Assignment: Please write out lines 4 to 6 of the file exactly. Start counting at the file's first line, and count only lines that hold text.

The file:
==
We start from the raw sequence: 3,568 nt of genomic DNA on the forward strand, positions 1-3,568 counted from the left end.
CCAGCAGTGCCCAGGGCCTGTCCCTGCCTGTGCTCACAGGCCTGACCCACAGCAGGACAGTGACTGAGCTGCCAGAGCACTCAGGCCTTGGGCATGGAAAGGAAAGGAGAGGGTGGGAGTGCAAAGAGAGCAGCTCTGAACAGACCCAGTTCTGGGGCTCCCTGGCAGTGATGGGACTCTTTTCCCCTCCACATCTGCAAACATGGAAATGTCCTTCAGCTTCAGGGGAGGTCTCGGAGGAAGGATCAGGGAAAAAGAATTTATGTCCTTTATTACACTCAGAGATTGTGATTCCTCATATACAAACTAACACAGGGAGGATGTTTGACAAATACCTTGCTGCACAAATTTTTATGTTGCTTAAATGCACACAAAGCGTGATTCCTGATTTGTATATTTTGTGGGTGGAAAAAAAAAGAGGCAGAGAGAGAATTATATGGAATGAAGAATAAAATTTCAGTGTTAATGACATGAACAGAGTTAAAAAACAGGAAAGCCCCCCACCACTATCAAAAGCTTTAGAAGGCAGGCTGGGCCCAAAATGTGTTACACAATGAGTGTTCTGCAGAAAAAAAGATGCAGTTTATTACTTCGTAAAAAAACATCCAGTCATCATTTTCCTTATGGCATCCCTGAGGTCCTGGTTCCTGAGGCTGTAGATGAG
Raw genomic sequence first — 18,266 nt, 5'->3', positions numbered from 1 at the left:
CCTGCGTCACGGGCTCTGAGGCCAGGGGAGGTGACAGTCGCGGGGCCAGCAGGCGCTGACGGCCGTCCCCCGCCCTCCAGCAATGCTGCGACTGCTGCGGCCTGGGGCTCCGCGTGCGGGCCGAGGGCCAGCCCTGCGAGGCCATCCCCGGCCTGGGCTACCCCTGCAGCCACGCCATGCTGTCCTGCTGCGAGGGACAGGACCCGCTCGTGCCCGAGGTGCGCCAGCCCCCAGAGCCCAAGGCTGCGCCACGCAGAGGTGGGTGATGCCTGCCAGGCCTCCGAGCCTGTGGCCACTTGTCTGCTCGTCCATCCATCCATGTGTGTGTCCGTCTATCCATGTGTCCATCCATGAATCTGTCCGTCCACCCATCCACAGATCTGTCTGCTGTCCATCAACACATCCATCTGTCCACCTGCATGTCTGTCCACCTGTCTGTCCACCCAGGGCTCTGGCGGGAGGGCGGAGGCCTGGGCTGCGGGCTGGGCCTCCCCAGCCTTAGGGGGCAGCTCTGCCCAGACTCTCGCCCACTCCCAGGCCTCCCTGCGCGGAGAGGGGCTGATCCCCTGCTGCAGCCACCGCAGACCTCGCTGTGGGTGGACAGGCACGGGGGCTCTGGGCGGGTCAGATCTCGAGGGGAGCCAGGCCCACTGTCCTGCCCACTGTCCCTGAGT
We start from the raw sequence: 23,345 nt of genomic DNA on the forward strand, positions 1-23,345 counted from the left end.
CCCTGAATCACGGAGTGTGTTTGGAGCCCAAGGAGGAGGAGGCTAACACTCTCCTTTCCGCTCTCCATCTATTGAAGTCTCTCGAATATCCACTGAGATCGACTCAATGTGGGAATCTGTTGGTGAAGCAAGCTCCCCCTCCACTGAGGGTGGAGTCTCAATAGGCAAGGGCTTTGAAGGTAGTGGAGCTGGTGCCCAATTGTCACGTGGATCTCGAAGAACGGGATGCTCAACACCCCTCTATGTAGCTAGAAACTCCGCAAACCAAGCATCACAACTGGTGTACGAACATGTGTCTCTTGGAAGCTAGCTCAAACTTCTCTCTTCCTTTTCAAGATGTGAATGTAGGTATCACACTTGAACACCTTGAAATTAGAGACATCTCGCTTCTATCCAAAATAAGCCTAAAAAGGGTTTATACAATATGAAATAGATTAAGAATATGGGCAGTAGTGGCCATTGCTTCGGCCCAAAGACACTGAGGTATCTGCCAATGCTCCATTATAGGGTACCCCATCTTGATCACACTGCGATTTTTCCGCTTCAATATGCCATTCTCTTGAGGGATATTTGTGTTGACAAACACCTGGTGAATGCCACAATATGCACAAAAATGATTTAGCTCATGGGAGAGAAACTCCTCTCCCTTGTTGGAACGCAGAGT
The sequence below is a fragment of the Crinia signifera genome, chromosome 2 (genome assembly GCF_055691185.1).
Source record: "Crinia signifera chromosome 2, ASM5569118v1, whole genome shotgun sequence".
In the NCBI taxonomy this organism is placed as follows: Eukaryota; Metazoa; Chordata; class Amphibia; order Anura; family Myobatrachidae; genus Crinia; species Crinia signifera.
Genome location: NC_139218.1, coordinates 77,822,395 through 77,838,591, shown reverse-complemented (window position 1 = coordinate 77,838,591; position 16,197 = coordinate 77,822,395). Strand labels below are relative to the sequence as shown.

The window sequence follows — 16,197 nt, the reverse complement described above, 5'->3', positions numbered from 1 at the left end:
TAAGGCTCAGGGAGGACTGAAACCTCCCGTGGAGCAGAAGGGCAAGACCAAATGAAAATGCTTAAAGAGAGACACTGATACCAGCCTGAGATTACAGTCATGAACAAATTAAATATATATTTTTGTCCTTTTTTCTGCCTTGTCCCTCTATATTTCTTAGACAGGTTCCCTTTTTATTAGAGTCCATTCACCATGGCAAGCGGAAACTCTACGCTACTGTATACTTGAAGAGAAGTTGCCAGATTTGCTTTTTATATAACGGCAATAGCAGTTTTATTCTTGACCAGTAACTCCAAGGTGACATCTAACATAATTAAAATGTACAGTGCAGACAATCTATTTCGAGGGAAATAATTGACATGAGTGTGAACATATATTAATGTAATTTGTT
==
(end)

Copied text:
CCTGCGTCACGGGCTCTGAGGCCAGGGGAGGTGACAGTCGCGGGGCCAGCAGGCGCTGACGGCCGTCCCCCGCCCTCCAGCAATGCTGCGACTGCTGCGGCCTGGGGCTCCGCGTGCGGGCCGAGGGCCAGCCCTGCGAGGCCATCCCCGGCCTGGGCTACCCCTGCAGCCACGCCATGCTGTCCTGCTGCGAGGGACAGGACCCGCTCGTGCCCGAGGTGCGCCAGCCCCCAGAGCCCAAGGCTGCGCCACGCAGAGGTGGGTGATGCCTGCCAGGCCTCCGAGCCTGTGGCCACTTGTCTGCTCGTCCATCCATCCATGTGTGTGTCCGTCTATCCATGTGTCCATCCATGAATCTGTCCGTCCACCCATCCACAGATCTGTCTGCTGTCCATCAACACATCCATCTGTCCACCTGCATGTCTGTCCACCTGTCTGTCCACCCAGGGCTCTGGCGGGAGGGCGGAGGCCTGGGCTGCGGGCTGGGCCTCCCCAGCCTTAGGGGGCAGCTCTGCCCAGACTCTCGCCCACTCCCAGGCCTCCCTGCGCGGAGAGGGGCTGATCCCCTGCTGCAGCCACCGCAGACCTCGCTGTGGGTGGACAGGCACGGGGGCTCTGGGCGGGTCAGATCTCGAGGGGAGCCAGGCCCACTGTCCTGCCCACTGTCCCTGAGT
We start from the raw sequence: 23,345 nt of genomic DNA on the forward strand, positions 1-23,345 counted from the left end.
CCCTGAATCACGGAGTGTGTTTGGAGCCCAAGGAGGAGGAGGCTAACACTCTCCTTTCCGCTCTCCATCTATTGAAGTCTCTCGAATATCCACTGAGATCGACTCAATGTGGGAATCTGTTGGTGAAGCAAGCTCCCCCTCCACTGAGGGTGGAGTCTCAATAGGCAAGGGCTTTGAAGGTAGTGGAGCTGGTGCCCAATTGTCACGTGGATCTCGAAGAACGGGATGCTCAACACCCCTCTATGTAGCTAGAAACTCCGCAAACCAAGCATCACAACTGGTGTACGAACATGTGTCTCTTGGAAGCTAGCTCAAACTTCTCTCTTCCTTTTCAAGATGTGAATGTAGGTATCACACTTGAACACCTTGAAATTAGAGACATCTCGCTTCTATCCAAAATAAGCCTAAAAAGGGTTTATACAATATGAAATAGATTAAGAATATGGGCAGTAGTGGCCATTGCTTCGGCCCAAAGACACTGAGGTATCTGCCAATGCTCCATTATAGGGTACCCCATCTTGATCACACTGCGATTTTTCCGCTTCAATATGCCATTCTCTTGAGGGATATTTGTGTTGACAAACACCTGGTGAATGCCACAATATGCACAAAAATGATTTAGCTCATGGGAGAGAAACTCCTCTCCCTTGTTGGAACGCAGAGT